Because the holidays weren’t difficult enough, man invented the Secret Santa exchange, that age-old pastime in which you must procure gifts for good friends, curmudgeonly coworkers, and casual acquaintances alike. It can be tricky to pick up something you know will be a hit. But it can be done, with the safest bet of all: a good book. Here are a few 2014 releases that are so universally crowd-pleasing, they’ll be treasured by anyone and everyone on your Nice List.
Station Eleven, by Emily St. John Mandel
By now, it may actually be illegal not to adore this finalist for the National Book Award. It’s rare that apocalyptic fiction can be called “glittering,” but Station Eleven‘s story of a pandemic and the interconnected lives it touches, from a traveling Shakespeare troupe to survivors at an airport outpost, is so seamlessly spun, few other words do it justice.
As You Wish, by Cary Elwes
You know what else is probably illegal? Not having seen (and read) The Princess Bride. Elwes (Westley himself) takes you behind the scenes of the filming of this beloved adaptation of William Goldman’s equally beloved book. From dealing with a tardy R.O.U.S to giant-sized flatulence, here’s an account (with additional commentary from other members of the cast and crew) that every fan of twue wuv will need.
The Walled City, by Ryan Graudin
In The Walled City, there are three rules: run fast, trust no one, and always carry your knife. So begins one of the most refreshing takes on the YA dystopia trend. Three teens narrate the story in alternating chapters, each trying to claw their way out of this dark, damp, and dangerous ruin of a city, Hak Nam, brimming with criminals and unfortunates. What’s even more frightening? It’s based on a real place. If that doesn’t get your giftee’s heart racing, you might want to check their pulse.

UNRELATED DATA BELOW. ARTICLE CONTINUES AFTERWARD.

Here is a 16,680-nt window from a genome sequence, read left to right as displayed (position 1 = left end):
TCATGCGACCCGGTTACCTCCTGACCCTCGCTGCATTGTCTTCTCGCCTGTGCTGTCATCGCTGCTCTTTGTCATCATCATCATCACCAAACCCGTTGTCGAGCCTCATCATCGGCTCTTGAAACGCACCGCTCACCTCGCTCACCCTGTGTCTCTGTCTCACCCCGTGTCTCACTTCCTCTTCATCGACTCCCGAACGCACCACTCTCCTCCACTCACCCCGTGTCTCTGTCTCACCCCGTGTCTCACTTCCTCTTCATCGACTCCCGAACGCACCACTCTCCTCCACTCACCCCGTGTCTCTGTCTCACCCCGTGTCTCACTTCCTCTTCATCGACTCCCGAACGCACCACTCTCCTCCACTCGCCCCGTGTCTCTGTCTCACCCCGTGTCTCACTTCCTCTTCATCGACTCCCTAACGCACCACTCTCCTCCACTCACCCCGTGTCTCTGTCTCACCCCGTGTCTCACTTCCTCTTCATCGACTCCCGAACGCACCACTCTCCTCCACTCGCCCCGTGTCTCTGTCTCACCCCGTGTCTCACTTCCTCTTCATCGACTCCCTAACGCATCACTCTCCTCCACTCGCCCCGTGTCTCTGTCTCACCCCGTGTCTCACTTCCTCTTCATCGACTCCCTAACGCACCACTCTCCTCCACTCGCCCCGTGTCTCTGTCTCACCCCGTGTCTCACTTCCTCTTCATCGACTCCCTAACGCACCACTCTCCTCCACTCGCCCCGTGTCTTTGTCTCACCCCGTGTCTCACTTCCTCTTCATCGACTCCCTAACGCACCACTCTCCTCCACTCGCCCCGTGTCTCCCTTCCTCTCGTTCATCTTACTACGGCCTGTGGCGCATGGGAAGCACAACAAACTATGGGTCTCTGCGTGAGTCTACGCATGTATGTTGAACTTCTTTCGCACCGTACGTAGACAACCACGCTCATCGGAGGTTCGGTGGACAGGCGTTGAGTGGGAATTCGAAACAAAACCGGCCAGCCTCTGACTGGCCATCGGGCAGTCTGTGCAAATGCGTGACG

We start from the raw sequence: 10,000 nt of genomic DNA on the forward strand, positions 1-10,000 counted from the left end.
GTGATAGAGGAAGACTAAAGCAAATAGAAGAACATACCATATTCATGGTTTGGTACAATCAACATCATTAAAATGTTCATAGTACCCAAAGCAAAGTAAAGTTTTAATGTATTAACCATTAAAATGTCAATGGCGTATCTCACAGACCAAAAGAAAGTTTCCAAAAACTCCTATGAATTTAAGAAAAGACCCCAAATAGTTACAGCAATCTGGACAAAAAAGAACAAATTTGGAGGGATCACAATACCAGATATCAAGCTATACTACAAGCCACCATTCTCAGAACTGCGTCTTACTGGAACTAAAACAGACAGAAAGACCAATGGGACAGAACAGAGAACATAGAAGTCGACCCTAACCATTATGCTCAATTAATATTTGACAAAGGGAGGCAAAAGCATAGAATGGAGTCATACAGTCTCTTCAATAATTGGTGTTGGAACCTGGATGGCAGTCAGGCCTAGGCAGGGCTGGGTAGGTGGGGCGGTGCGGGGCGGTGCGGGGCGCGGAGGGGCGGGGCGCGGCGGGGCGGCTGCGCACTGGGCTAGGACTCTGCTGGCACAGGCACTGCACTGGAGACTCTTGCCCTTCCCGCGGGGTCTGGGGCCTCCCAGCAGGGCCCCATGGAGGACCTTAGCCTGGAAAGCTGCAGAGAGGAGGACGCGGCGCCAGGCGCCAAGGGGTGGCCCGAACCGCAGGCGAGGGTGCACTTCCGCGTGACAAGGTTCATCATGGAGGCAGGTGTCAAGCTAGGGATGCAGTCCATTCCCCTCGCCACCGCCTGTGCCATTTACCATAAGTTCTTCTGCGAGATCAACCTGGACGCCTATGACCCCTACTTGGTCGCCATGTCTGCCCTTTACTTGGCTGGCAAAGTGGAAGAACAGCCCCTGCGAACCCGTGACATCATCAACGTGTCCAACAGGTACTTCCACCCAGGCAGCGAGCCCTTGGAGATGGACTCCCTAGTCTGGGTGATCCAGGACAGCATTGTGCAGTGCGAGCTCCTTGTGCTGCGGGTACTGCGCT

We Are All Completely Fine, by Daryl Gregory
Ever wonder what happens to all the characters who survive horribly traumatic supernatural terrors? They end up in a support group, like any other cluster of damaged people. As Gregory unpacks each character’s backstory—from the man called the Monster Detective to the guy who’ll never take off his sunglasses—in this slim little number, he simultaneously untangles and entangles their mysteries and their troubles. It’s clear pretty early on that the monsters these people fear can’t all be referred to in the past tense.
The Supernatural Enhancements, by Edgar Cantero
Bringing home the trophy for the year’s book that should most quickly be made into a Wes Anderson film is Cantero’s twisted yet hysterical gothic ghost story. Few good things happen to young men who inherit estates from mysterious, distant relatives, and that’s exactly where we pick up with A. He’s just crossed the pond to take possession of Axton House with his mute (but cleverest of them all) companion, Niamh. There are secret societies and ghosts and intrigue, but what makes this story stand out is its unusual mode of storytelling: modern epistolary, with journals, notes, security footage, audio recordings, and the odd cipher or two.
Yes Please, by Amy Poehler
America’s best-friend-in-chief has written a book! This is one of the happiest times since Tina Fey bestowed Bossypants on the world. Poehler groupies and mere casual viewers of Parks & Recreation alike will want to read the skinny on Poehler’s life, from her childhood outside of Boston to her tenure on Saturday Night Live (including that rapping-while-pregnant Sarah Palin bit) to her lessons on motherhood.
So, Anyway…, by John Cleese
Now for something completely different. Well, not quite, but when your read is written by one of the founders of Monty Python, you know you’re not getting just any old memoir. This is a comedic bildungsroman, chronicling the rise of one of the finest employees of the Ministry of Silly Walks comedy has ever seen. It would be daft to give your Secret Santa anything less than this, or a shrubbery.
How to Build a Girl, by Caitlin Moran
In 2011, Moran taught us How to Be a Woman. Now she’s back with her first foray into the world of YA, a coming-of-age story that tells us how to build a girl. In Joanna Morrigan lies a teenager relatable to all: so displeased with her awkward, clunky self that she reinvents herself into Dolly Wilde, a hard-charging rock journalist who takes the early 90s music scene by storm, for better or for worse. It’s frank, hilarious, and a total must-read.
One More Thing: Stories and Other Stories, by B.J. Novak
B.J. Novak was funny on The Office, and now he’s hysterical in his debut short-story collection. The humor is offbeat and sometimes absurdist, but the tone is intensely human and warm. In bite-sized nuggets of story we meet Sophia, the sex robot with an unrequited love; Wikipedia Brown, a detective for our time; and Sisqo, attending the roast of Nelson Mandela. Bonus: If your gift recipient has little ones, be sure to consider Novak’s other 2014 offering, the riotous The Book With No Pictures.
What’s your favorite go-to book for gift-giving?